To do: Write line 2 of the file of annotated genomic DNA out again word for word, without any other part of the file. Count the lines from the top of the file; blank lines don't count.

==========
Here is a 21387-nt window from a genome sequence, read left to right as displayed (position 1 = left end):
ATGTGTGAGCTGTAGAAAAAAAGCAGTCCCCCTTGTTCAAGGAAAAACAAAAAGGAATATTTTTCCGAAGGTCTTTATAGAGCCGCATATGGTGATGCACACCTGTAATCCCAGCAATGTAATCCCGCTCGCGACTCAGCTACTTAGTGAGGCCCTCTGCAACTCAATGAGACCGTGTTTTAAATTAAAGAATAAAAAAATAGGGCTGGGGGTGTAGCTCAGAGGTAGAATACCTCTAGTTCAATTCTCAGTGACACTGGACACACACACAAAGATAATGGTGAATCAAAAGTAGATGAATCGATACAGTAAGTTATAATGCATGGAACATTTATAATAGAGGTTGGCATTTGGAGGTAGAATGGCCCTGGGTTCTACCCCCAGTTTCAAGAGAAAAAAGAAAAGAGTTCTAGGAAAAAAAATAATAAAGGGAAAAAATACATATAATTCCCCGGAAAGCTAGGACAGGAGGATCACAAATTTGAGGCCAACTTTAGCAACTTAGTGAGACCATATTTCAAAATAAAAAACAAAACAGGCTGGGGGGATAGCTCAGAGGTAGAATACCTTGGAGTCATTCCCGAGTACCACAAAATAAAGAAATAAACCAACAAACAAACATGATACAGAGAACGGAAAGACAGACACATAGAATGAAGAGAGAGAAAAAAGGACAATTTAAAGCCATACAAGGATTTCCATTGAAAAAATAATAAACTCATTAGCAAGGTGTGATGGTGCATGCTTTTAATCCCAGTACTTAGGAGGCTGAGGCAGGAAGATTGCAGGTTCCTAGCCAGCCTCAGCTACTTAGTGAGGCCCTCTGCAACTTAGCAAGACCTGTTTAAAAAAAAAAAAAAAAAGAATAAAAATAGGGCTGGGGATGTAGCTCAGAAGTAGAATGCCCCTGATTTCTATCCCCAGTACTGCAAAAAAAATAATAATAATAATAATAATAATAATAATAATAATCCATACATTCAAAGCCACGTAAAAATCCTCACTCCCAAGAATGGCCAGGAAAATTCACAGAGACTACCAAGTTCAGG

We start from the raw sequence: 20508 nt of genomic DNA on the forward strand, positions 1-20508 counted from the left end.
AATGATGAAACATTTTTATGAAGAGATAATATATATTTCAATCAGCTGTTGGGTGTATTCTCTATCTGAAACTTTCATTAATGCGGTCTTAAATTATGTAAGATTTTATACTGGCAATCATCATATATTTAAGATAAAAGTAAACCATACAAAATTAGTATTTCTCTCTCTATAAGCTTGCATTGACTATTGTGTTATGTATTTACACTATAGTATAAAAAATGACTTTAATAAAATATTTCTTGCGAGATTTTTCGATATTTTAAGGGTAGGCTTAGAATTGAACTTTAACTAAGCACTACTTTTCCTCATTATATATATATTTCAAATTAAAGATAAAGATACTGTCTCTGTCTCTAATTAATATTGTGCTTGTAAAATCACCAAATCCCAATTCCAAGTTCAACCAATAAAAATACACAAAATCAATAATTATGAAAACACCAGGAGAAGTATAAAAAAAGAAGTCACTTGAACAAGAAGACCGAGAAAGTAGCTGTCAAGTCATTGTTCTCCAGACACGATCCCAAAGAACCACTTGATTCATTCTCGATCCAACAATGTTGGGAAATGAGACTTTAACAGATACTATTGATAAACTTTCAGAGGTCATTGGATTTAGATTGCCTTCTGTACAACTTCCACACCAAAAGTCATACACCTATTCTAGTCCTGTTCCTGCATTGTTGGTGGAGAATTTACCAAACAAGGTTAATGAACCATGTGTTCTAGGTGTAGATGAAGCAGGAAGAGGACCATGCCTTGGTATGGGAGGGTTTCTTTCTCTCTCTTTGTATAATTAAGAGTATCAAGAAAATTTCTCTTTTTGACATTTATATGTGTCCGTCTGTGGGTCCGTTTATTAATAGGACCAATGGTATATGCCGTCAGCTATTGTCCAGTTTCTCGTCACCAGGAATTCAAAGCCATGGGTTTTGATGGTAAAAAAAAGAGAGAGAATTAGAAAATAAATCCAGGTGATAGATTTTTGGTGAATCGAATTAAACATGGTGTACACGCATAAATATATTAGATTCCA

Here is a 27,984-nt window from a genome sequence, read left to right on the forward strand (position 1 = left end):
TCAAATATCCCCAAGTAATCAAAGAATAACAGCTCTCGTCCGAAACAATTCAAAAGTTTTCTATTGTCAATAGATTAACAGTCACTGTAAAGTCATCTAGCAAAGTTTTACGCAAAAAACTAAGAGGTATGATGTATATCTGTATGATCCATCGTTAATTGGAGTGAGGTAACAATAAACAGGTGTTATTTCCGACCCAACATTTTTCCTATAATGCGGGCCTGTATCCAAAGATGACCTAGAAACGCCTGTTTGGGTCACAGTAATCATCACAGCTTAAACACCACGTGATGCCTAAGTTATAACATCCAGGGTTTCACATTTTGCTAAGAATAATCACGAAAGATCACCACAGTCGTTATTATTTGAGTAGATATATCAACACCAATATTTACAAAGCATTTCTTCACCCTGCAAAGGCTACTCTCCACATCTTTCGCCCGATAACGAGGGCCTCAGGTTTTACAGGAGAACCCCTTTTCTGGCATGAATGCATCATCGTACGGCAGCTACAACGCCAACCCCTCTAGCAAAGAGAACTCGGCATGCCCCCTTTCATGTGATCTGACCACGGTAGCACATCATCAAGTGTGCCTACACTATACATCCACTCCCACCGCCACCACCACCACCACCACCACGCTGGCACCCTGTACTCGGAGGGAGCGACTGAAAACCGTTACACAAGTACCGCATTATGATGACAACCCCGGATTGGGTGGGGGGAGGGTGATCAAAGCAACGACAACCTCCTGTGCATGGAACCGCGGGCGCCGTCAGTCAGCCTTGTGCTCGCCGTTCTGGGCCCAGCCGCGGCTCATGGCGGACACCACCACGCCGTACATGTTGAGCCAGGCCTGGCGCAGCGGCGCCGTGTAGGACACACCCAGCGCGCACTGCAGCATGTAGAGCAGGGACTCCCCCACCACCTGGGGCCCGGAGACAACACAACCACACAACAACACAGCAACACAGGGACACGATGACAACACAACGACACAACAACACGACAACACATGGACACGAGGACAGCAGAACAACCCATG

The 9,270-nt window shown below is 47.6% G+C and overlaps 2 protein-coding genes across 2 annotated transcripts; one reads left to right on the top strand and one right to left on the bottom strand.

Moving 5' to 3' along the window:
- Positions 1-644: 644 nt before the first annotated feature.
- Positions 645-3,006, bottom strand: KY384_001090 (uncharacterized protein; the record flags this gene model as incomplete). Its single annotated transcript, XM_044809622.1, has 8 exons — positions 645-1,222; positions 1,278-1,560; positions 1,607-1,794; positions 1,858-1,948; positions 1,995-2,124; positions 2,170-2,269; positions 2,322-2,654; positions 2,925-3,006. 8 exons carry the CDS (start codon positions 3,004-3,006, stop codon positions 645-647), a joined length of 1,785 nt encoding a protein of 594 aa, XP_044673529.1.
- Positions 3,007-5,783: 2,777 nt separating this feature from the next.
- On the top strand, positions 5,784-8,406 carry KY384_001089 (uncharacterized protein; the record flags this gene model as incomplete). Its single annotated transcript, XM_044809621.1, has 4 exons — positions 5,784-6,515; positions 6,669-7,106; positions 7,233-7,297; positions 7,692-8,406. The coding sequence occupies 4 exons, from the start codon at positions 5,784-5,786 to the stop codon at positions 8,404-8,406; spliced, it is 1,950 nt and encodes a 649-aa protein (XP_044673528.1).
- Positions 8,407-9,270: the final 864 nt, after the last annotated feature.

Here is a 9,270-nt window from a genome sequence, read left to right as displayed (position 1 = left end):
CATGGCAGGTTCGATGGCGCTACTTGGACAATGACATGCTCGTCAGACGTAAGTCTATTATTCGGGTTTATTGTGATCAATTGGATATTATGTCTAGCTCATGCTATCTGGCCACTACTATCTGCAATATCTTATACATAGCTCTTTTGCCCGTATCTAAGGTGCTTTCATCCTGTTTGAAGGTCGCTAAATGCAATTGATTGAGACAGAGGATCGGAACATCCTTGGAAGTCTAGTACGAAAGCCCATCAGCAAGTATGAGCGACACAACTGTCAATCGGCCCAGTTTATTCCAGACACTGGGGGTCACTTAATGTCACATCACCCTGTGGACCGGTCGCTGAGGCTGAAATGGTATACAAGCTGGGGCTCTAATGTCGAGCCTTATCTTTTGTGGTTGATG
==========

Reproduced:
ATGTGTGAGCTGTAGAAAAAAAGCAGTCCCCCTTGTTCAAGGAAAAACAAAAAGGAATATTTTTCCGAAGGTCTTTATAGAGCCGCATATGGTGATGCACACCTGTAATCCCAGCAATGTAATCCCGCTCGCGACTCAGCTACTTAGTGAGGCCCTCTGCAACTCAATGAGACCGTGTTTTAAATTAAAGAATAAAAAAATAGGGCTGGGGGTGTAGCTCAGAGGTAGAATACCTCTAGTTCAATTCTCAGTGACACTGGACACACACACAAAGATAATGGTGAATCAAAAGTAGATGAATCGATACAGTAAGTTATAATGCATGGAACATTTATAATAGAGGTTGGCATTTGGAGGTAGAATGGCCCTGGGTTCTACCCCCAGTTTCAAGAGAAAAAAGAAAAGAGTTCTAGGAAAAAAAATAATAAAGGGAAAAAATACATATAATTCCCCGGAAAGCTAGGACAGGAGGATCACAAATTTGAGGCCAACTTTAGCAACTTAGTGAGACCATATTTCAAAATAAAAAACAAAACAGGCTGGGGGGATAGCTCAGAGGTAGAATACCTTGGAGTCATTCCCGAGTACCACAAAATAAAGAAATAAACCAACAAACAAACATGATACAGAGAACGGAAAGACAGACACATAGAATGAAGAGAGAGAAAAAAGGACAATTTAAAGCCATACAAGGATTTCCATTGAAAAAATAATAAACTCATTAGCAAGGTGTGATGGTGCATGCTTTTAATCCCAGTACTTAGGAGGCTGAGGCAGGAAGATTGCAGGTTCCTAGCCAGCCTCAGCTACTTAGTGAGGCCCTCTGCAACTTAGCAAGACCTGTTTAAAAAAAAAAAAAAAAAGAATAAAAATAGGGCTGGGGATGTAGCTCAGAAGTAGAATGCCCCTGATTTCTATCCCCAGTACTGCAAAAAAAATAATAATAATAATAATAATAATAATAATAATAATCCATACATTCAAAGCCACGTAAAAATCCTCACTCCCAAGAATGGCCAGGAAAATTCACAGAGACTACCAAGTTCAGG